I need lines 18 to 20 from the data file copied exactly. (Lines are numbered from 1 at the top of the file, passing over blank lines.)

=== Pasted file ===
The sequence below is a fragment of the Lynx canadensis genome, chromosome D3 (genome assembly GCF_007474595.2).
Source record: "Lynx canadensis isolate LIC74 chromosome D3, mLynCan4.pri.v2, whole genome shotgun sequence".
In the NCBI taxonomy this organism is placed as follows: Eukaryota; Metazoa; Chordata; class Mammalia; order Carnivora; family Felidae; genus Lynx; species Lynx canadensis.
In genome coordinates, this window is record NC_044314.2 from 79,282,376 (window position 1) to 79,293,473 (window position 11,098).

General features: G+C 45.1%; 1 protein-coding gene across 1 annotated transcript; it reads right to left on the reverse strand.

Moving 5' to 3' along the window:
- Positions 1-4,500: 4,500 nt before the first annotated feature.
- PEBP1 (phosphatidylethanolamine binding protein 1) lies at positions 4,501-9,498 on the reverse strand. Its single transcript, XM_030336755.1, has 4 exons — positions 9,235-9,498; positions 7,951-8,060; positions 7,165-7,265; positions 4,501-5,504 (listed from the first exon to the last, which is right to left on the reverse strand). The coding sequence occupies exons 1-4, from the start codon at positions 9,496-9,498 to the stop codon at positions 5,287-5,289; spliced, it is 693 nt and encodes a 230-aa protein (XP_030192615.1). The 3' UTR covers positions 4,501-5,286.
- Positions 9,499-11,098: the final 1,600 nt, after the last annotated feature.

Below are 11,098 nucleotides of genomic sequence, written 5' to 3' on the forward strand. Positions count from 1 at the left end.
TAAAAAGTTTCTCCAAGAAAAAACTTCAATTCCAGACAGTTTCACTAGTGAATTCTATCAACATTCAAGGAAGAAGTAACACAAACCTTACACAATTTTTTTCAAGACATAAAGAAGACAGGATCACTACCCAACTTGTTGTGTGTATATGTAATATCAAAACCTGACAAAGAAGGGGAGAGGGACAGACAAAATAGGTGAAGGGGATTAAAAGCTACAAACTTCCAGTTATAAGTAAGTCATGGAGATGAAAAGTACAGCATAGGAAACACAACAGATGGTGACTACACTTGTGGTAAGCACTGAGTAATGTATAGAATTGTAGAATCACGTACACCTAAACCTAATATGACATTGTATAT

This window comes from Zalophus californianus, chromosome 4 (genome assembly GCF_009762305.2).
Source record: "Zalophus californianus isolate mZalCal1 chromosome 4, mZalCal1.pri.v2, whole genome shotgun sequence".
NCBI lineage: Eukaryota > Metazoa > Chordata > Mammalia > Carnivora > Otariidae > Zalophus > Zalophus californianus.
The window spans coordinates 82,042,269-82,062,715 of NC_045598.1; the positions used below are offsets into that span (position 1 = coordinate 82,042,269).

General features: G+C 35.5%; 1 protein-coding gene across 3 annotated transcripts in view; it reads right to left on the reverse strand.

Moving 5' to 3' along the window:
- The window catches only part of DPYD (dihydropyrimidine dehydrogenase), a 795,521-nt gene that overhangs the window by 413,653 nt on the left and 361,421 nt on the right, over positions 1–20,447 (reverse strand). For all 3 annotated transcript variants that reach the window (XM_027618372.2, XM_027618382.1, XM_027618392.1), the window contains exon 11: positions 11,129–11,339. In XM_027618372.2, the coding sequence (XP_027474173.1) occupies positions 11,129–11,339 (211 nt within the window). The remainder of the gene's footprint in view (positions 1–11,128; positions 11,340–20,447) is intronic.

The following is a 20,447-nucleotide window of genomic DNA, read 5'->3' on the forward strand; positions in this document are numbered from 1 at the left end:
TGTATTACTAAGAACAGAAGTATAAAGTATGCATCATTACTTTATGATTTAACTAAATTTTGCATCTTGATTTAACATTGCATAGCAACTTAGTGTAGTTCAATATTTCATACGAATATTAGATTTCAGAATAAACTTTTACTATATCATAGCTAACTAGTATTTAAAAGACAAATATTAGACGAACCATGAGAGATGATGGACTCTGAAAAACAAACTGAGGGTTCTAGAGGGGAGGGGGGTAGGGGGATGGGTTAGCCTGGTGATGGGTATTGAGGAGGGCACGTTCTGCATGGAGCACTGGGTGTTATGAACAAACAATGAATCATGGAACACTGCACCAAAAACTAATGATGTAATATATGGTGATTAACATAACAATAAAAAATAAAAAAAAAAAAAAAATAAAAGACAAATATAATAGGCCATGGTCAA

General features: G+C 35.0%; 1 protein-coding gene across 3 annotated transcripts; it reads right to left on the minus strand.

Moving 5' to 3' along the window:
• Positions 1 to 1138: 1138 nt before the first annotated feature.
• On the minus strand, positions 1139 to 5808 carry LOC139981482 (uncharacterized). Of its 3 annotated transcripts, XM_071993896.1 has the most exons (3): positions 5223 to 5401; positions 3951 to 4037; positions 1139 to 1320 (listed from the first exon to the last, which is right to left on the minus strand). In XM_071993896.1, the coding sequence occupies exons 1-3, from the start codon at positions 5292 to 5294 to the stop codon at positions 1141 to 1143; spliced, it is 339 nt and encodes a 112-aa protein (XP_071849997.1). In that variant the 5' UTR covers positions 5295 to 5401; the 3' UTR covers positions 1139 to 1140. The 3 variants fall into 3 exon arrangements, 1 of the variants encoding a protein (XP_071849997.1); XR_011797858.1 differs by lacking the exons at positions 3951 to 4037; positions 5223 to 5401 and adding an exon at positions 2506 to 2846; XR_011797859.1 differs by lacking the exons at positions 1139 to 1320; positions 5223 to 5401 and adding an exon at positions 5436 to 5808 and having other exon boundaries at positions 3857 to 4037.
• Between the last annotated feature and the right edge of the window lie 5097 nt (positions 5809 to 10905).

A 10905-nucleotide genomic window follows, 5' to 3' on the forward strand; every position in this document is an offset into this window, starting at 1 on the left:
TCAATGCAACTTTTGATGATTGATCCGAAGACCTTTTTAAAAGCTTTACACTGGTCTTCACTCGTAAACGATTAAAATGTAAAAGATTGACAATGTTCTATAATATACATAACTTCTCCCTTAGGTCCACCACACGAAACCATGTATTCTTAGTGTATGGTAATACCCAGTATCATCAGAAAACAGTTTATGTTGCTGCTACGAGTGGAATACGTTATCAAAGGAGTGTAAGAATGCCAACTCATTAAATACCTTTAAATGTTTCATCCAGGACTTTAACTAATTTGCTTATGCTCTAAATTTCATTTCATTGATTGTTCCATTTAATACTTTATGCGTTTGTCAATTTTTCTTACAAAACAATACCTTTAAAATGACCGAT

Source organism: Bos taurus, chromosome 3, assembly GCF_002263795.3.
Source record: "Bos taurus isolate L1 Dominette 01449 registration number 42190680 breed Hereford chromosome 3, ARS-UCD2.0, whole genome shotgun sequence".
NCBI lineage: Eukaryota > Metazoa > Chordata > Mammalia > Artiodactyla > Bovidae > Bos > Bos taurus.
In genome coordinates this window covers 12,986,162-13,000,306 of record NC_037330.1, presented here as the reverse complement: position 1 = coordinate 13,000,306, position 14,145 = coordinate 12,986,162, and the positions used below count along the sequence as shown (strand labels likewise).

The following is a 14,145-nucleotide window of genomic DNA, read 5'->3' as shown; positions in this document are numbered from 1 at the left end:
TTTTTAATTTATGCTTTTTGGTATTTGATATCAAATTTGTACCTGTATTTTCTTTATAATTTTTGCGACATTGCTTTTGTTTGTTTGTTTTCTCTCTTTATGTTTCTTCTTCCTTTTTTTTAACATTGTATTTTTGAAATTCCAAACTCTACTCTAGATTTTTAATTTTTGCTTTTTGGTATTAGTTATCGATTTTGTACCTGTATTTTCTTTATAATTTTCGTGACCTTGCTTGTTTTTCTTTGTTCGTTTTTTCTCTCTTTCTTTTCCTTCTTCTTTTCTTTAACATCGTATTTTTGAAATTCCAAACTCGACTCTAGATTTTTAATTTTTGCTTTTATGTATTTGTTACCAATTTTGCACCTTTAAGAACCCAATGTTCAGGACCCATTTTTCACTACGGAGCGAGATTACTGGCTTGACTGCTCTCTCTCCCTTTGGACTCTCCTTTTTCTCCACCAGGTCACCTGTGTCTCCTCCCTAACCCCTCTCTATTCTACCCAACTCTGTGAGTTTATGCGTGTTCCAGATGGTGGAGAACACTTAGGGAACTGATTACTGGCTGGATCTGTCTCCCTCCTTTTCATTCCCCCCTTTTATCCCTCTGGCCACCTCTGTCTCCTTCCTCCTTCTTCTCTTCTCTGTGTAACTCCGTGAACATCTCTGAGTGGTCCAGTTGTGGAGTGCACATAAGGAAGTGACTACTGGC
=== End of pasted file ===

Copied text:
- The window catches only part of DPYD (dihydropyrimidine dehydrogenase), a 795,521-nt gene that overhangs the window by 413,653 nt on the left and 361,421 nt on the right, over positions 1–20,447 (reverse strand). For all 3 annotated transcript variants that reach the window (XM_027618372.2, XM_027618382.1, XM_027618392.1), the window contains exon 11: positions 11,129–11,339. In XM_027618372.2, the coding sequence (XP_027474173.1) occupies positions 11,129–11,339 (211 nt within the window). The remainder of the gene's footprint in view (positions 1–11,128; positions 11,340–20,447) is intronic.

The following is a 20,447-nucleotide window of genomic DNA, read 5'->3' on the forward strand; positions in this document are numbered from 1 at the left end:
TGTATTACTAAGAACAGAAGTATAAAGTATGCATCATTACTTTATGATTTAACTAAATTTTGCATCTTGATTTAACATTGCATAGCAACTTAGTGTAGTTCAATATTTCATACGAATATTAGATTTCAGAATAAACTTTTACTATATCATAGCTAACTAGTATTTAAAAGACAAATATTAGACGAACCATGAGAGATGATGGACTCTGAAAAACAAACTGAGGGTTCTAGAGGGGAGGGGGGTAGGGGGATGGGTTAGCCTGGTGATGGGTATTGAGGAGGGCACGTTCTGCATGGAGCACTGGGTGTTATGAACAAACAATGAATCATGGAACACTGCACCAAAAACTAATGATGTAATATATGGTGATTAACATAACAATAAAAAATAAAAAAAAAAAAAAAATAAAAGACAAATATAATAGGCCATGGTCAA